Lessons from the Oak Leaves


February came bleak and quiet. Overcast, with patches of blackened snow along country roads. It seemed the world was sleeping. The aging farmer down the road hadn’t left the house in weeks – with his blaze orange stocking cap interrupting the landscape just like the male cardinal on naked blackberry bushes.

I struggle in winter. The combination of darkness and coldness pushes us inside, and grace grows thin.

I went to the woods on a Saturday, thinking of Thoreau: “I went to the woods because I wished to live deliberately, to front only the essential facts of life, and see if I could not learn what it had to teach, and not, when I came to die, discover that I had not lived” (101).

Going to the woods isn’t at the heart of my life’s purpose, but it is at the heart of my life’s replenishment. I go to the woods when the struggles of living in the world wear on me, and something about the canopy above and the millions of microcosms of life below heals my wounded soul. I breathe in life in the woods. Slowing down reminds me of how to live deliberately in the rushing world of people and commerce and cement.

I looked to the trees that gray afternoon, and they stood with skeletal silence, staring at the firmament. The only sign of life was a pin oak tree, holding onto its russet leaves like a mother who just can’t let her children go. Or maybe the leaves were the ones holding on.

I pondered it, thinking of Christ’s words about abiding: “ If anyone does not abide in me he is thrown away like a branch and withers; and the branches are gathered, thrown into the fire, and burned” (John 15:6).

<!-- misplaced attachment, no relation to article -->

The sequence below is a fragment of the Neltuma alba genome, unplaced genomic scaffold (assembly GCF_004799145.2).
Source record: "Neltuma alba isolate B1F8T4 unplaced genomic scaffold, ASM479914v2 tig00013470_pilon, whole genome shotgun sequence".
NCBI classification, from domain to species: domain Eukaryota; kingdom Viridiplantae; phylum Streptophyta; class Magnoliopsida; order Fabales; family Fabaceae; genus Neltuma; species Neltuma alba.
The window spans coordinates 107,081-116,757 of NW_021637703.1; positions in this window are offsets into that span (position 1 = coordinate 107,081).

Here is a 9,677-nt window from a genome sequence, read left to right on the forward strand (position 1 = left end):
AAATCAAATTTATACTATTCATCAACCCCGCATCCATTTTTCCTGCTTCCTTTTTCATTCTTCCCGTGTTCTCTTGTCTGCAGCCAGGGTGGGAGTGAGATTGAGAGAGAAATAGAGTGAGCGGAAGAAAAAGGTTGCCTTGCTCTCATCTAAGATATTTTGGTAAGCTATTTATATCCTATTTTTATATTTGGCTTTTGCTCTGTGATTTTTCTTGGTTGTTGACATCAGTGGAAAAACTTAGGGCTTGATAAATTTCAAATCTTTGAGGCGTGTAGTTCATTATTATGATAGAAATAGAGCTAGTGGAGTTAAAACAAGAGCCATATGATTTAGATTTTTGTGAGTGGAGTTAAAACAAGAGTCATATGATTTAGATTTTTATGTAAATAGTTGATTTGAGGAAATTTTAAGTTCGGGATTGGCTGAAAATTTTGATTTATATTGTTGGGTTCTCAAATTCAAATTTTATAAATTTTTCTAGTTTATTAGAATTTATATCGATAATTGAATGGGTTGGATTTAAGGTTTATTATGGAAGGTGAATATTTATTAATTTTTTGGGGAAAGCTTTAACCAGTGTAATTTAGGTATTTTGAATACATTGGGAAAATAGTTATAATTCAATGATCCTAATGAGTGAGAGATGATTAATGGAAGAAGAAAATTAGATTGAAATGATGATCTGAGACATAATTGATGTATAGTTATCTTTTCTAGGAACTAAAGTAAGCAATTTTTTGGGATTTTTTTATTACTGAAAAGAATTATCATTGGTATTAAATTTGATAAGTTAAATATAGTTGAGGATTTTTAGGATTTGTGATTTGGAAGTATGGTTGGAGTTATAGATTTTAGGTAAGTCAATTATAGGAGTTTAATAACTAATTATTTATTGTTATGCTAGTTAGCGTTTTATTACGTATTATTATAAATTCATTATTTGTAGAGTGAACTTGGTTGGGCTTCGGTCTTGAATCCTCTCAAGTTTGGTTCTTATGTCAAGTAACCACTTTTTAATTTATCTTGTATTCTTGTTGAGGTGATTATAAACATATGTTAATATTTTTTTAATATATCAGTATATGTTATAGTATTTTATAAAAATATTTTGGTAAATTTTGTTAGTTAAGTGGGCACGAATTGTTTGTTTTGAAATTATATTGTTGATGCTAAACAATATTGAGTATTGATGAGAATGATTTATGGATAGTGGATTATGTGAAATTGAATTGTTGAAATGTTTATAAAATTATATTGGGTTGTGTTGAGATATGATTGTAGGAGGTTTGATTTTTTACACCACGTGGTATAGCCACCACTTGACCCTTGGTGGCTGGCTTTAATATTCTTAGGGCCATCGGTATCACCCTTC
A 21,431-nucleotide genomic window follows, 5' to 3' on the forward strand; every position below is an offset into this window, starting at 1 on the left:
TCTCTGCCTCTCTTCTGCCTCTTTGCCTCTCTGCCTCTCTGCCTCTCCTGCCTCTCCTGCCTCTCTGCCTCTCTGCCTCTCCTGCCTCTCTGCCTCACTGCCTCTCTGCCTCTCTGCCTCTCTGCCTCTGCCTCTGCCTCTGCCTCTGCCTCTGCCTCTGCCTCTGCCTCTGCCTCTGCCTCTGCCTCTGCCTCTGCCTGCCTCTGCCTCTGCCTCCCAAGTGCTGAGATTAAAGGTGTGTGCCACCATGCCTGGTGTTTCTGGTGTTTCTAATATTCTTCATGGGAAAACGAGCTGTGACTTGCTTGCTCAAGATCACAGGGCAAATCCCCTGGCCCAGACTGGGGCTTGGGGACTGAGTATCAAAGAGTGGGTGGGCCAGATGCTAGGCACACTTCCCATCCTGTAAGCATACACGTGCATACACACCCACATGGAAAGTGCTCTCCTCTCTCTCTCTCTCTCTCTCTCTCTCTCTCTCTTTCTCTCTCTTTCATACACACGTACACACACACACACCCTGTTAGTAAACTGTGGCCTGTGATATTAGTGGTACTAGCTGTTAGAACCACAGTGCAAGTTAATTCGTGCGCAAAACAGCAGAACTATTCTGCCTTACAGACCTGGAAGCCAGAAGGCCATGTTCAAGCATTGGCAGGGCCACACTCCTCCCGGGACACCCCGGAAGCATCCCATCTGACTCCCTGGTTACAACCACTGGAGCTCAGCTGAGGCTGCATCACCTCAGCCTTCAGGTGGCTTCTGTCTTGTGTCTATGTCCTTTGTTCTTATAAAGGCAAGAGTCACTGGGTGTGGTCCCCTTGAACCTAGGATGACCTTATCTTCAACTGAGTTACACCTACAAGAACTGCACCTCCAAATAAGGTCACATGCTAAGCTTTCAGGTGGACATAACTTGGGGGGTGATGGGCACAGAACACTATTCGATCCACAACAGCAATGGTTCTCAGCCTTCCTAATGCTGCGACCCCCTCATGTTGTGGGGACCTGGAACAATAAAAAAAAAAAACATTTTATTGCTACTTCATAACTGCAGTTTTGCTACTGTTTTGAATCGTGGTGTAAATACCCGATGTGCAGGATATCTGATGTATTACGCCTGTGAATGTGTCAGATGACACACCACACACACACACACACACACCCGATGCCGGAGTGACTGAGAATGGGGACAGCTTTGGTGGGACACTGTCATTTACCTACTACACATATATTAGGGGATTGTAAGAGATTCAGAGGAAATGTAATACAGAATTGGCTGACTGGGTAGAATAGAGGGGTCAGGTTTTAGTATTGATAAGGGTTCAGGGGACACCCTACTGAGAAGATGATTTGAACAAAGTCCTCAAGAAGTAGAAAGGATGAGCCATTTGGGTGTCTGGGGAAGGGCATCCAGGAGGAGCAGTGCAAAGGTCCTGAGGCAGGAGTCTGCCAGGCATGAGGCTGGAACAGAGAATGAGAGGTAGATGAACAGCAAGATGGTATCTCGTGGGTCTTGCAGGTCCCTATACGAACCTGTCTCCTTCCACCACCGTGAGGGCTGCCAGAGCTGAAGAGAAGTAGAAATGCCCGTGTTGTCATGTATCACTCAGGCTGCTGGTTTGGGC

Somewhere on a well-manicured lawn, far from this woods, a man in a green plaid coat set fire to the leaves that blanketed his yard. I saw it happen in October. But he didn’t burn the oak leaves. They held on, and by the sign of the pin oak, I guessed they were still clinging.

Sometimes we just have to cling to the One who brings life. When the austerity of winter strikes, when the snow falls by surprise, we learn much from the oak leaves when we simply cling to the Source. Clinging to the Source is mostly about clinging to his love, believing in his love, and living in the realization of his love with a sheer refusal to let go. Christ goes on: “As the Father has loved me, so have I loved you. Abide in my love” (verse 9).

I don’t know where your life is hard today. But my hope is that you’ll seize the lesson of the oak leaves. Cling to the One who brought you forth.

I walk farther, passing a small grove of oaks, all bearing their weathered leaves with the solemn stance of mourners at a funeral. Refusing to let go. And this is when it hits me. It’s not up to the leaves to hold on. If it were up to the leaves, every tree would bear their ginger winter foliage. It’s the steadfastness of the oak tree that refuses to let go of the leaves. I glance to my weak faith, and I am deeply encouraged.

Thoreau, H. D. (1854). Walden; or, Life in the Woods. Boston, MA: Ticknor and Fields.